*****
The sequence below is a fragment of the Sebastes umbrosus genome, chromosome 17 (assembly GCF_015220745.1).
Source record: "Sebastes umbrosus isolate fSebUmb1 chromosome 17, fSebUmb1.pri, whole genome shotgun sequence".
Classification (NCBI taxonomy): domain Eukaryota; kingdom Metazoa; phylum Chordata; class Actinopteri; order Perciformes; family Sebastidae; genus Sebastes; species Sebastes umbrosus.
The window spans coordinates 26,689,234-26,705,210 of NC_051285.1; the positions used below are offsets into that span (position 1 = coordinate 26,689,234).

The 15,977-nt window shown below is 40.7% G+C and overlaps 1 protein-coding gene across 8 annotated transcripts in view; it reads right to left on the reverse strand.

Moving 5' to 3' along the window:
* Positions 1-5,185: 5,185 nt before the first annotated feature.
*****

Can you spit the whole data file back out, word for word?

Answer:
The sequence below is a fragment of the Sebastes umbrosus genome, chromosome 17 (assembly GCF_015220745.1).
Source record: "Sebastes umbrosus isolate fSebUmb1 chromosome 17, fSebUmb1.pri, whole genome shotgun sequence".
Classification (NCBI taxonomy): domain Eukaryota; kingdom Metazoa; phylum Chordata; class Actinopteri; order Perciformes; family Sebastidae; genus Sebastes; species Sebastes umbrosus.
The window spans coordinates 26,689,234-26,705,210 of NC_051285.1; the positions used below are offsets into that span (position 1 = coordinate 26,689,234).

The 15,977-nt window shown below is 40.7% G+C and overlaps 1 protein-coding gene across 8 annotated transcripts in view; it reads right to left on the reverse strand.

Moving 5' to 3' along the window:
* Positions 1-5,185: 5,185 nt before the first annotated feature.